“How about we teach young men when a woman says stop, they stop?” Maxwell wrote. “The culture that allows men to violate women will continue to flourish so long as there is no great social consequence for men who do so.”

Following Maxwell’s word, maybe it’s time we looked at rape and the mentality surrounding it from the right angle and start working from there. The way we use language is one of the most overlooked manifestations of our social brainwashing, such as using words with feminine connotations for derogatory purposes. A day in a college or high school campus and you will undoubtedly hear the words “slut,” “bitch” or “p-ssy” being thrown around casually.

“We practice an odd kind of censorship in the United States, we censor any kind of sexual fact from being advertised on TV,” Thompson added, explaining that while we readily hand young people highly-sexualized video games, music videos, movies, TV shows and magazines; we hold back when it comes to providing information when it comes to the responsibilities and health issues that are tied to sex. “We live in a world of innuendos rather than facts. What happens is that all these young people grow up with warped sexual messages and scripts, because there aren’t any solid facts to build their sexual selves on.”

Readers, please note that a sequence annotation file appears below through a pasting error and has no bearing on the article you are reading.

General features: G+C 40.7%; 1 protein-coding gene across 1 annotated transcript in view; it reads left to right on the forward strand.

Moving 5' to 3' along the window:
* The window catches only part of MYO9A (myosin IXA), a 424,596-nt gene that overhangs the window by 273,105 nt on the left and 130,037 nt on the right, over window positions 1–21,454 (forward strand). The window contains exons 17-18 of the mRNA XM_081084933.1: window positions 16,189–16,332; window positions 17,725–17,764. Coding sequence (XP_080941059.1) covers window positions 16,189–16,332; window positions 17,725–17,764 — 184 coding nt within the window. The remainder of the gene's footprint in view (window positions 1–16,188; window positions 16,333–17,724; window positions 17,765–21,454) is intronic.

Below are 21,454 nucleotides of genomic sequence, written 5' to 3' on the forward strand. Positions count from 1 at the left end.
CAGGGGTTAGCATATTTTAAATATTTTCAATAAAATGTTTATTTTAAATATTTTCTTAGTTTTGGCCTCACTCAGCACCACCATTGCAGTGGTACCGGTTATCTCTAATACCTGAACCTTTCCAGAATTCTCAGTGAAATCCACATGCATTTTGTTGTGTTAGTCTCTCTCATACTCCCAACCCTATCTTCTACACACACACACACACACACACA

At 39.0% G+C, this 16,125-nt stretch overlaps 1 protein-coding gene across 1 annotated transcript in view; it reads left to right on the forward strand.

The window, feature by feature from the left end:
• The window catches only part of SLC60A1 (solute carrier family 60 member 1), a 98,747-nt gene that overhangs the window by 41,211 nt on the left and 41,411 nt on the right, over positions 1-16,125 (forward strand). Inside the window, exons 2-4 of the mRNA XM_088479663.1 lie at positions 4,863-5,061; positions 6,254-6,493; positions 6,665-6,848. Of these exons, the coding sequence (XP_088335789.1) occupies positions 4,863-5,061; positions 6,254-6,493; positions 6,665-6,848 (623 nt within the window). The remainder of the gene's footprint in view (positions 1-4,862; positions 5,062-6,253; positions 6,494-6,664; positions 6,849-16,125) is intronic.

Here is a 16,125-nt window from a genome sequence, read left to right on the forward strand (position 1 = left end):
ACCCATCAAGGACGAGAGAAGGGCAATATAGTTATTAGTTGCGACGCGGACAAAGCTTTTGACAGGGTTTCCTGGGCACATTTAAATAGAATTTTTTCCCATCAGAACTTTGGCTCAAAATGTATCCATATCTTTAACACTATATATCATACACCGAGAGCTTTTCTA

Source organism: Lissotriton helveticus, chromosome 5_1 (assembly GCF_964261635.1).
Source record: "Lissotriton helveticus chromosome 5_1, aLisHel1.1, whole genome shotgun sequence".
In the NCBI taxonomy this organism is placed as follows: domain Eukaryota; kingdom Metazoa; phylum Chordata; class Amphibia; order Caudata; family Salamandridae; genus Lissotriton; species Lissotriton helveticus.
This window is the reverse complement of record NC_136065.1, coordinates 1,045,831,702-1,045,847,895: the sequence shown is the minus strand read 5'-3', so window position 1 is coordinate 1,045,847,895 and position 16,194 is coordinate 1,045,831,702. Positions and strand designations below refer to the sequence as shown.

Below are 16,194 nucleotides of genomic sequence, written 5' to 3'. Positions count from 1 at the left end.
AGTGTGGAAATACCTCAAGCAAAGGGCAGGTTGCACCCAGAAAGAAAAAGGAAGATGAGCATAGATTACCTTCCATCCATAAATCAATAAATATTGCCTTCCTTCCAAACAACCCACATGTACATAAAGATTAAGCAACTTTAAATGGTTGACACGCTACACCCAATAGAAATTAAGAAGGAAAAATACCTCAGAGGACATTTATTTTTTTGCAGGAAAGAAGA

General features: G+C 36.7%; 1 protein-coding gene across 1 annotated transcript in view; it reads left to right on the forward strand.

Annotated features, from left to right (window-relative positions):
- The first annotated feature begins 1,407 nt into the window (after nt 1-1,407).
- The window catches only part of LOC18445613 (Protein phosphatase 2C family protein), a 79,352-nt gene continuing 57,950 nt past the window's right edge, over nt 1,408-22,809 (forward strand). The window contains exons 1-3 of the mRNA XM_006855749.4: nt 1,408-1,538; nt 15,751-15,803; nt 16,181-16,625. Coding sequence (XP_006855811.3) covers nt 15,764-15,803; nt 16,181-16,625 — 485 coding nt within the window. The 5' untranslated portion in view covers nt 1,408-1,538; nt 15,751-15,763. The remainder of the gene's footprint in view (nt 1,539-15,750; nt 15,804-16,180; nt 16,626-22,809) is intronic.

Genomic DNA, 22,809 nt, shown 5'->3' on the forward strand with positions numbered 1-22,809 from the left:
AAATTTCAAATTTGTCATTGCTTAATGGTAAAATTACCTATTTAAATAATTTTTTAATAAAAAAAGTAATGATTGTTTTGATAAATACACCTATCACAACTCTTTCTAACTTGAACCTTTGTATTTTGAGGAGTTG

Todd Akin’s and Paul Ryan’s statements may go down in history for being some of the most ridiculous and foolish political opinions ever spoken; but truth is, in a matter of a year — or possibly as soon as once the elections are over — most Americans will have no clear recollection of what they said. And why they said the words that so many labeled as “misogynistic.”

Rape is not an unfamiliar idea. Ten-year-olds nowadays can easily define what rape is. But knowledge of rape does not necessarily translate to understanding of it. And most importantly, knowledge of rape does not give us free passes into thinking we are above it.

For the survivors, rape is not a misplaced joke, a bad childhood memory, nor a relationship that didn’t work out.  It’s a permanent open wound that millions of women in the world carry with them. It is not something they can choose to put behind them and simply move on from. Not as long as they keep waking up to a society that continuously turns a blind eye to the harmful nature of booty, bitches and booby song lyrics, jokes and advertisements.